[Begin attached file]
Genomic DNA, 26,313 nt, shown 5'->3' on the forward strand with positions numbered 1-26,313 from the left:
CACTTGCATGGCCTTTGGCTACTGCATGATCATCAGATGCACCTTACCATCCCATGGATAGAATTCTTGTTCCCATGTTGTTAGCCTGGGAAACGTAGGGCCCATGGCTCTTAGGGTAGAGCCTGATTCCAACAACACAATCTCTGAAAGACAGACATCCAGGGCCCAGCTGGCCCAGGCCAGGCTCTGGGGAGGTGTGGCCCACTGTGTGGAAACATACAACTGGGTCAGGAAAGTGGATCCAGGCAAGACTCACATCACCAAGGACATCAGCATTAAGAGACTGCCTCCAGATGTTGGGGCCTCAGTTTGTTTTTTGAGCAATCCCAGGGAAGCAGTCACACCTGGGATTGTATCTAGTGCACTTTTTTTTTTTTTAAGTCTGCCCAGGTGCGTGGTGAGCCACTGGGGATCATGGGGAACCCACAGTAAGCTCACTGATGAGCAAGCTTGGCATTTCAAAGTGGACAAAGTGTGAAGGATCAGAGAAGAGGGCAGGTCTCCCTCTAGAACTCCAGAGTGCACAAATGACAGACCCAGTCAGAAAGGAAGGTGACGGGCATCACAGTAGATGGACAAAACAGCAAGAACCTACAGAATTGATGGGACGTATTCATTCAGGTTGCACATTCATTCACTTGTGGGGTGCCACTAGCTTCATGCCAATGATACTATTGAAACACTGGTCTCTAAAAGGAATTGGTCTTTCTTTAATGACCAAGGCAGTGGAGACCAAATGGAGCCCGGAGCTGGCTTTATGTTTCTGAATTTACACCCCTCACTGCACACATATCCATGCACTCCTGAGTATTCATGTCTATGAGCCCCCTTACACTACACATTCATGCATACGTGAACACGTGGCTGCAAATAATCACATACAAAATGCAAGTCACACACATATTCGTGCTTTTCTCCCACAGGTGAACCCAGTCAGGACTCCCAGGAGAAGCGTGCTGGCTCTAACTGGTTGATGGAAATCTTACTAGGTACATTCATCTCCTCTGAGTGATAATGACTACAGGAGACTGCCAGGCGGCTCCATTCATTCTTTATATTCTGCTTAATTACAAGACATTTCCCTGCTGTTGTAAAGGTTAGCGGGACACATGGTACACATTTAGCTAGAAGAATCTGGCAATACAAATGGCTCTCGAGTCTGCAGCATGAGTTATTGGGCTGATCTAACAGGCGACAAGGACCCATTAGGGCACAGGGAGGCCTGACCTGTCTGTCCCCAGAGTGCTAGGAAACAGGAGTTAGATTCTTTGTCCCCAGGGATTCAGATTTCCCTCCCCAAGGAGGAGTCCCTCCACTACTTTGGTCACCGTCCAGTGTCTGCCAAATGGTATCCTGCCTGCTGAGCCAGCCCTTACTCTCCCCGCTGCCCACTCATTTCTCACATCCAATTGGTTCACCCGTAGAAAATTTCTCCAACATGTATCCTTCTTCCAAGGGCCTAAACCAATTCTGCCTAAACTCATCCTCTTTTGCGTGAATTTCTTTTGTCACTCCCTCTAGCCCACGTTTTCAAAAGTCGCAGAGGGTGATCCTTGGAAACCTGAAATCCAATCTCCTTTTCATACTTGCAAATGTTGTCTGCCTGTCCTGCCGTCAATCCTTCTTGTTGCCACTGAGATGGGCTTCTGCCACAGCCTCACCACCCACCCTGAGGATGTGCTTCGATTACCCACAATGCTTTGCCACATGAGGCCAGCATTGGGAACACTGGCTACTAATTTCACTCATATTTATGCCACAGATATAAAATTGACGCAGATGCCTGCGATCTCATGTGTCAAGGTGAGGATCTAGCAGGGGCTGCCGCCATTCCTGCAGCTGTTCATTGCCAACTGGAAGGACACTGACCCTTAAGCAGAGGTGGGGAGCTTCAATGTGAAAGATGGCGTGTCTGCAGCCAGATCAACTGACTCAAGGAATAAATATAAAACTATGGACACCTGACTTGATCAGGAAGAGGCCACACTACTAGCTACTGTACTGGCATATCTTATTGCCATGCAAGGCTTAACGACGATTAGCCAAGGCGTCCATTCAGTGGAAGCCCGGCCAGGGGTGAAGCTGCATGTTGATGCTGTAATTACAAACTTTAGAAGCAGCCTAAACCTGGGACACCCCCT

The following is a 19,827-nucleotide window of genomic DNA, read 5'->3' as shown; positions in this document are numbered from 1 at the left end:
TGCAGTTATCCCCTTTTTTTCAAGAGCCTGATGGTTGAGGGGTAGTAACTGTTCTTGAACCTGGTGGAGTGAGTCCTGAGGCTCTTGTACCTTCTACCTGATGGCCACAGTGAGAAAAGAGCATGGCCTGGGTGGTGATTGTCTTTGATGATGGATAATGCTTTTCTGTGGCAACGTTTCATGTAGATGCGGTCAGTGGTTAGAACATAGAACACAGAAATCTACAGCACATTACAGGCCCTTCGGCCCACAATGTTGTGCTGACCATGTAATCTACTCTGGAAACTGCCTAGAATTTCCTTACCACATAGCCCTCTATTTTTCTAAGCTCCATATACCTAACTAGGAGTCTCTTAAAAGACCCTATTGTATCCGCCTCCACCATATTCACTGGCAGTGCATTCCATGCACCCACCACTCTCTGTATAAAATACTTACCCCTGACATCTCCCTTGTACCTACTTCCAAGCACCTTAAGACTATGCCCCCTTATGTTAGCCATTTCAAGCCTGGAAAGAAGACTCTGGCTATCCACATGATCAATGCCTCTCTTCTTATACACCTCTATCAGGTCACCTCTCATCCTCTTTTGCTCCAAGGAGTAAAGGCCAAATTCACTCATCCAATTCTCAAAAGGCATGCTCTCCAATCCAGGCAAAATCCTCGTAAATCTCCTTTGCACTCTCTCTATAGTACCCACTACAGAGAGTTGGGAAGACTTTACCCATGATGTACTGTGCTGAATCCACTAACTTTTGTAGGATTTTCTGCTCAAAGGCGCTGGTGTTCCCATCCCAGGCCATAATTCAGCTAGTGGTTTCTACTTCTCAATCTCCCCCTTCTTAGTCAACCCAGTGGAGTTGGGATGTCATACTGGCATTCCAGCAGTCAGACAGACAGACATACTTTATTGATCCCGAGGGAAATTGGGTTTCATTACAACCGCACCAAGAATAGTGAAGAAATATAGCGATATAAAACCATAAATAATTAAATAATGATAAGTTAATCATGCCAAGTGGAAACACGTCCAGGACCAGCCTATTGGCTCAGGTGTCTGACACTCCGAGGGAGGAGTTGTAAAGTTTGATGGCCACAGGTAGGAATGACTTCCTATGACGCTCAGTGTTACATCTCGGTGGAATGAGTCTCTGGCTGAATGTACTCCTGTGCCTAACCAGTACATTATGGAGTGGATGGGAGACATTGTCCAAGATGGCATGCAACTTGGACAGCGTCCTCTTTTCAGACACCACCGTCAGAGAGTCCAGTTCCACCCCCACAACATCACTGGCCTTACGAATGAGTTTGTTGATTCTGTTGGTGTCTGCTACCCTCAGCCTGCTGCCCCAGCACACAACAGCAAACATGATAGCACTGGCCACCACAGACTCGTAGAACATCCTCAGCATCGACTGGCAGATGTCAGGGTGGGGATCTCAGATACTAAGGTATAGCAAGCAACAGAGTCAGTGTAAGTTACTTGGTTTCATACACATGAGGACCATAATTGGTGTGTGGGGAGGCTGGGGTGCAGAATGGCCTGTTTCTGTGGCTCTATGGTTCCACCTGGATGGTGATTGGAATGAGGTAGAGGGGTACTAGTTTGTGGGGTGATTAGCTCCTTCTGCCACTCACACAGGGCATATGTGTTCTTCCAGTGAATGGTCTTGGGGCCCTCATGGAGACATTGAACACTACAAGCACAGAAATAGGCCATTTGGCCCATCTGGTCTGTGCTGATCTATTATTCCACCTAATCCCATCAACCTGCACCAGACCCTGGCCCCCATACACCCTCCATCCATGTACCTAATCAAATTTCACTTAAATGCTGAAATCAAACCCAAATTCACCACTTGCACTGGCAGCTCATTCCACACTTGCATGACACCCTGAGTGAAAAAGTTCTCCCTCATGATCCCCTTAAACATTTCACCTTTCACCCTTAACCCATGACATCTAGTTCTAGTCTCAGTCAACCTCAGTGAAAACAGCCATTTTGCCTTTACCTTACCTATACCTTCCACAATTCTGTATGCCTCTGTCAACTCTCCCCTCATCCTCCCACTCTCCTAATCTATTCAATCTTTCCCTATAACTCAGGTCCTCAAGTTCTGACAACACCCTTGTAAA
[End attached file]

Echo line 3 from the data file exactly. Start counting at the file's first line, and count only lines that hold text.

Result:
The following is a 19,827-nucleotide window of genomic DNA, read 5'->3' as shown; positions in this document are numbered from 1 at the left end: